In most cases, however, it is their musical content which gave rise to the symphonies’ nicknames, ranging from specific associations to sometimes fanciful interpretation. If there’s a degree of imagination required to see how the Philosopher (No 22) and Schoolmaster (No 55) may represent these two professions, the pair of symphonies named for the music given to the horns is another matter. Hunting calls in the last movement of No 73 led to its recognition as La chasse (Hunt), while there’s no mistaking No 31 (Horn Signal) from the prominence of its fanfares. The Surprise at the heart of No 94 - to be performed by the Orchestra at our 50th Anniversary concerts in January) is signposted by its nickname, but the sudden fortissimo chord in its slow movement is still apt to catch the unwary off-guard. (Unusually, this nickname is not universal: to German speakers, it’s the Paukenschlag or Drum Stroke – not to be confused with No 103, the Drumroll, named for its very quiet opening on the timpani.)

Specific orchestral effects lie behind the names given to Nos 38 (Echo) and 100 (Military), the latter bolstering its martial rhythms with a barrage of percussion. On the quieter side is the very end of the Farewell (No 45), when the only members of the orchestra left on stage are a pair of violinists – the other players’ gradual departure being Haydn’s positively avant-garde way of letting their employer Prince Esterházy know that his musicians were tiring of a prolonged holiday and wished to return home to their families. He took the hint, and they all left the very next day.

The first page of Symphony No 82 (Bear), in Haydn's handwriting.

Some of more imaginative nicknames also require a degree of explanation. Literary roots account for three of these – Feuer (Fire), Il distratto (The Absent-Minded Gentleman) and La Roxelane, Symphonies Nos 59, 60 and 63 respectively – the music of which is chiefly drawn from incidental music Haydn had written for plays of the same name. This may also have applied to No 49, which seems to have been originally connected to a play called The Quakers but would later come to be known as La passione (The Passion) thanks to a performance during Holy Week. In that respect, it makes a companion piece of sorts to Nos 26, 30 and 84, whose nicknames (Lamentation, Alleluia and In nomine Domine respectively) all came about thanks to a variety of religious connections.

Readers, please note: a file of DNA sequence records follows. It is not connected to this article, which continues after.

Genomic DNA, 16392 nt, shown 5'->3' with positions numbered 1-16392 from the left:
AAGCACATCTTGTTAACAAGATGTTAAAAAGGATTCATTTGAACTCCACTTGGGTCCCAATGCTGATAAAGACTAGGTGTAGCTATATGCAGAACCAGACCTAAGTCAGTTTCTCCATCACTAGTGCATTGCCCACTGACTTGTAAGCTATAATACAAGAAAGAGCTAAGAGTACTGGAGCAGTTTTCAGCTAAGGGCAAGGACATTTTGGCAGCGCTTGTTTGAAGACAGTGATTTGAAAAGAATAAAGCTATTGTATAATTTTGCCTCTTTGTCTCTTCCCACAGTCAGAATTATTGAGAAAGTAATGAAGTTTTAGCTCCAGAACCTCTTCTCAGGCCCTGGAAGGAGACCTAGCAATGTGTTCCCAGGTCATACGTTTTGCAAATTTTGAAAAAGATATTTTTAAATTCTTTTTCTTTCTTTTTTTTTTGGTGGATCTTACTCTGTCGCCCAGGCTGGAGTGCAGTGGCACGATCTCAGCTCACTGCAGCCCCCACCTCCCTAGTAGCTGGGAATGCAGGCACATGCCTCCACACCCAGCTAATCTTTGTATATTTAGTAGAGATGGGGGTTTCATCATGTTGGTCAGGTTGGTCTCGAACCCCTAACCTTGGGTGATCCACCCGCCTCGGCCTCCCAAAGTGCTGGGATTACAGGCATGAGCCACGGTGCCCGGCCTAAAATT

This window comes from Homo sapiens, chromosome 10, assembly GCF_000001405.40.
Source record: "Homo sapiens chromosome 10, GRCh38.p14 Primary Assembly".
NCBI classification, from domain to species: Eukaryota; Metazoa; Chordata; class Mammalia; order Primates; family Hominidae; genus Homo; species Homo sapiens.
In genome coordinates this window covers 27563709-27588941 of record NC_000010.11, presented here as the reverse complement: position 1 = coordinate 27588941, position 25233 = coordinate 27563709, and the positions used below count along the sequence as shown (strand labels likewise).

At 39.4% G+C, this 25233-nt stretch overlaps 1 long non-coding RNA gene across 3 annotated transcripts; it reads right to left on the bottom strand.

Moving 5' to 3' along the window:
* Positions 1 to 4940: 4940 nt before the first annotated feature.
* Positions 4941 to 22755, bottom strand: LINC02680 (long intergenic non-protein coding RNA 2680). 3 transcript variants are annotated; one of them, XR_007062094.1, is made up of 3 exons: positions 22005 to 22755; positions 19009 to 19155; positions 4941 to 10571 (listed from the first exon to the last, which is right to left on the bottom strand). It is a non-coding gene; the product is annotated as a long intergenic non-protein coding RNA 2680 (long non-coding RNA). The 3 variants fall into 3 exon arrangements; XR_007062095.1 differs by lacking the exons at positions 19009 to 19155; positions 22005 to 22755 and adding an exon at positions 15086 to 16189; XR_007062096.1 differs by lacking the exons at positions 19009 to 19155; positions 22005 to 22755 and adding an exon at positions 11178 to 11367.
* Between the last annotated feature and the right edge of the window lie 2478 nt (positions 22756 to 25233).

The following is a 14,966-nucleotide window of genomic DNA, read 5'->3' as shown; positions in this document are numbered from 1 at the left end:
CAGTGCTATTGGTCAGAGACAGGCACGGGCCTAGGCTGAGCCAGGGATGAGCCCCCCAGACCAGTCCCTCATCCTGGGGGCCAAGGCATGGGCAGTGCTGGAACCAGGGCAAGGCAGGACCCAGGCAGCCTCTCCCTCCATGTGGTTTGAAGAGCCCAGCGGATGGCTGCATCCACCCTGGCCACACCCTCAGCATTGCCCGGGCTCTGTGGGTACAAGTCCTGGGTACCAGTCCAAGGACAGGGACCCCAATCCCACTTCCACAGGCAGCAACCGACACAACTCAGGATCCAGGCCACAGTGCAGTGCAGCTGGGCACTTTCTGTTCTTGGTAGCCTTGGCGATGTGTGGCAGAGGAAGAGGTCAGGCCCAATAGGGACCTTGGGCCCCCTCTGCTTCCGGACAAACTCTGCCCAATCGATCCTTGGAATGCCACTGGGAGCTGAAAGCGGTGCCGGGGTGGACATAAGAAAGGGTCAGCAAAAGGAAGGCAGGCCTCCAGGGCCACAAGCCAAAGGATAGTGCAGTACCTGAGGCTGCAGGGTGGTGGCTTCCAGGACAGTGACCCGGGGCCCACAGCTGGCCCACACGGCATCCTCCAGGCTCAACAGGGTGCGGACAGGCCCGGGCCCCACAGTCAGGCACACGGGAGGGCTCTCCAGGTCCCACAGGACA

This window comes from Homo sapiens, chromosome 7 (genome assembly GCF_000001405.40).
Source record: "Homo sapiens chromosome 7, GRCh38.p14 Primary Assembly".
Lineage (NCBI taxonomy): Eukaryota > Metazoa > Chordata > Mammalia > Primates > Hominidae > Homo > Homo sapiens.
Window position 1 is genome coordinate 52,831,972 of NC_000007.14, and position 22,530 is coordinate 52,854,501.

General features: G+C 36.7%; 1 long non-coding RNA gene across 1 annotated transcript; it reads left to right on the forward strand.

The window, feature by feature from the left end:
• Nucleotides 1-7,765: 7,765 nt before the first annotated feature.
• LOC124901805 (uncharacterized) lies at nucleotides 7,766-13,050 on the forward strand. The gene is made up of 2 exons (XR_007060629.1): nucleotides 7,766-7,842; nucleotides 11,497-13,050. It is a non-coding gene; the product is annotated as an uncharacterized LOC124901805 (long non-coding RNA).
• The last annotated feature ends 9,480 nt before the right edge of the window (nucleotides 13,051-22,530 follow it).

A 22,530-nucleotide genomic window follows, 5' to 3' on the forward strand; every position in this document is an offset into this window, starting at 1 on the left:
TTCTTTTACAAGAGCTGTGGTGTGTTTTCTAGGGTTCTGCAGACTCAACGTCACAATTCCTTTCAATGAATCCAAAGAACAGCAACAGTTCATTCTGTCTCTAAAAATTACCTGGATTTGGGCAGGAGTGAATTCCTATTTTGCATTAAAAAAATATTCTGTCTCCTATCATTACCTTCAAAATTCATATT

Specific passages in the music account for a good deal of the remainder. The best-known of these is probably the Clock (No 101), thanks to the tick-tock accompaniment to the slow movement’s opening theme. Two others take their names from the natural world: the Hen includes a clucking figure in its first movement, while the finale of No 82 opens with a bagpipe-like drone then reminiscent of dancing ursines, hence its nickname of the Bear.

If this association with a form of entertainment we no longer condone today has not robbed the symphony of its name, there are others which have never really stuck. There’s a good reason for No 47 being called the Palindrome: the Minuet and Trio (which make up its third movement) both sound the same whether played backwards or forwards. It’s debatable whether an established nickname would help the symphony stand out from the crowd, but perhaps this increases the pleasure of introducing someone to an underrated work.

Either way, it is considerably easier to differentiate between such an enormous number of symphonies by using these nicknames. The story behind some of them may be a little dubious, but more than two centuries later, they have become an indelible part of musical history.

Clockwise from centre: Haydn himself, a digital Clock (Symphony No 101 in D), an ancient Roman Palindrome (No 47 in G), Carnaby Street in London (No 104 in D) and a Philosopher (No 22 in E flat), in this case Friedrich Nietzsche.